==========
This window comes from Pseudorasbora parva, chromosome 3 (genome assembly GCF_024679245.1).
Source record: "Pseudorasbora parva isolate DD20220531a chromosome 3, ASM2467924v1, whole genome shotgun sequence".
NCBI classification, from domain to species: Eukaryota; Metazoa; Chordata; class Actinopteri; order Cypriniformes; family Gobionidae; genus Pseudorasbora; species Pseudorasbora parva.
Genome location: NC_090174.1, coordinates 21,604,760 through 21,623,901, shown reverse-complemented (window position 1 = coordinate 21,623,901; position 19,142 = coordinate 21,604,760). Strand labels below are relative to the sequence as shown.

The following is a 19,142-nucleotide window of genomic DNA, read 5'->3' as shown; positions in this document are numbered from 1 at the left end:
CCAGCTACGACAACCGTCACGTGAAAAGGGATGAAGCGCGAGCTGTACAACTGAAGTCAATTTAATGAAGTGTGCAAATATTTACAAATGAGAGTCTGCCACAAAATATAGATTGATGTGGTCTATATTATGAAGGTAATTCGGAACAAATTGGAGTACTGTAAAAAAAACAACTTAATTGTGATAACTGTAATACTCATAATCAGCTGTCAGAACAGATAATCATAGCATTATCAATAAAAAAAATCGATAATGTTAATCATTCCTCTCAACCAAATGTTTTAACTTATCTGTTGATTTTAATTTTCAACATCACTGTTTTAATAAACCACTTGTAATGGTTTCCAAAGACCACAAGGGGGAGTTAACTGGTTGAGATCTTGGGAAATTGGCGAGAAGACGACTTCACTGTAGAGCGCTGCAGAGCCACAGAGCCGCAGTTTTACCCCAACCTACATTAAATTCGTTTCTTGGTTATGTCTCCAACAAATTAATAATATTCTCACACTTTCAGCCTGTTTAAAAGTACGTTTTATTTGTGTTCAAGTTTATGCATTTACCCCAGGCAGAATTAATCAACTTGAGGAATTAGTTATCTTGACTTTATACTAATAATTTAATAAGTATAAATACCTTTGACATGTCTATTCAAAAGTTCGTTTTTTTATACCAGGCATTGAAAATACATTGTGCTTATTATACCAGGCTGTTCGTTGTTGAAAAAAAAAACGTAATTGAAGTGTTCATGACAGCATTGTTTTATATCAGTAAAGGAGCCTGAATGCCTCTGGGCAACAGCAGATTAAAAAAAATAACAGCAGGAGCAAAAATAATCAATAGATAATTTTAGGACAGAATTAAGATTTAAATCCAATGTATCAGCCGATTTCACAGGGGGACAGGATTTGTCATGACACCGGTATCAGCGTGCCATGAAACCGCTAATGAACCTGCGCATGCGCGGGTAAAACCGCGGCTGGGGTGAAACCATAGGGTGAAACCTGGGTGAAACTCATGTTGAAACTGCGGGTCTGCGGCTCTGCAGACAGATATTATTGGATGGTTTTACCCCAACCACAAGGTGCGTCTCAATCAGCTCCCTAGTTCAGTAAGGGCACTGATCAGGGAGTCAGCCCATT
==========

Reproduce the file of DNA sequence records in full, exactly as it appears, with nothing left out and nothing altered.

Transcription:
This window comes from Pseudorasbora parva, chromosome 3 (genome assembly GCF_024679245.1).
Source record: "Pseudorasbora parva isolate DD20220531a chromosome 3, ASM2467924v1, whole genome shotgun sequence".
NCBI classification, from domain to species: Eukaryota; Metazoa; Chordata; class Actinopteri; order Cypriniformes; family Gobionidae; genus Pseudorasbora; species Pseudorasbora parva.
Genome location: NC_090174.1, coordinates 21,604,760 through 21,623,901, shown reverse-complemented (window position 1 = coordinate 21,623,901; position 19,142 = coordinate 21,604,760). Strand labels below are relative to the sequence as shown.

The following is a 19,142-nucleotide window of genomic DNA, read 5'->3' as shown; positions in this document are numbered from 1 at the left end:
CCAGCTACGACAACCGTCACGTGAAAAGGGATGAAGCGCGAGCTGTACAACTGAAGTCAATTTAATGAAGTGTGCAAATATTTACAAATGAGAGTCTGCCACAAAATATAGATTGATGTGGTCTATATTATGAAGGTAATTCGGAACAAATTGGAGTACTGTAAAAAAAACAACTTAATTGTGATAACTGTAATACTCATAATCAGCTGTCAGAACAGATAATCATAGCATTATCAATAAAAAAAATCGATAATGTTAATCATTCCTCTCAACCAAATGTTTTAACTTATCTGTTGATTTTAATTTTCAACATCACTGTTTTAATAAACCACTTGTAATGGTTTCCAAAGACCACAAGGGGGAGTTAACTGGTTGAGATCTTGGGAAATTGGCGAGAAGACGACTTCACTGTAGAGCGCTGCAGAGCCACAGAGCCGCAGTTTTACCCCAACCTACATTAAATTCGTTTCTTGGTTATGTCTCCAACAAATTAATAATATTCTCACACTTTCAGCCTGTTTAAAAGTACGTTTTATTTGTGTTCAAGTTTATGCATTTACCCCAGGCAGAATTAATCAACTTGAGGAATTAGTTATCTTGACTTTATACTAATAATTTAATAAGTATAAATACCTTTGACATGTCTATTCAAAAGTTCGTTTTTTTATACCAGGCATTGAAAATACATTGTGCTTATTATACCAGGCTGTTCGTTGTTGAAAAAAAAAACGTAATTGAAGTGTTCATGACAGCATTGTTTTATATCAGTAAAGGAGCCTGAATGCCTCTGGGCAACAGCAGATTAAAAAAAATAACAGCAGGAGCAAAAATAATCAATAGATAATTTTAGGACAGAATTAAGATTTAAATCCAATGTATCAGCCGATTTCACAGGGGGACAGGATTTGTCATGACACCGGTATCAGCGTGCCATGAAACCGCTAATGAACCTGCGCATGCGCGGGTAAAACCGCGGCTGGGGTGAAACCATAGGGTGAAACCTGGGTGAAACTCATGTTGAAACTGCGGGTCTGCGGCTCTGCAGACAGATATTATTGGATGGTTTTACCCCAACCACAAGGTGCGTCTCAATCAGCTCCCTAGTTCAGTAAGGGCACTGATCAGGGAGTCAGCCCATT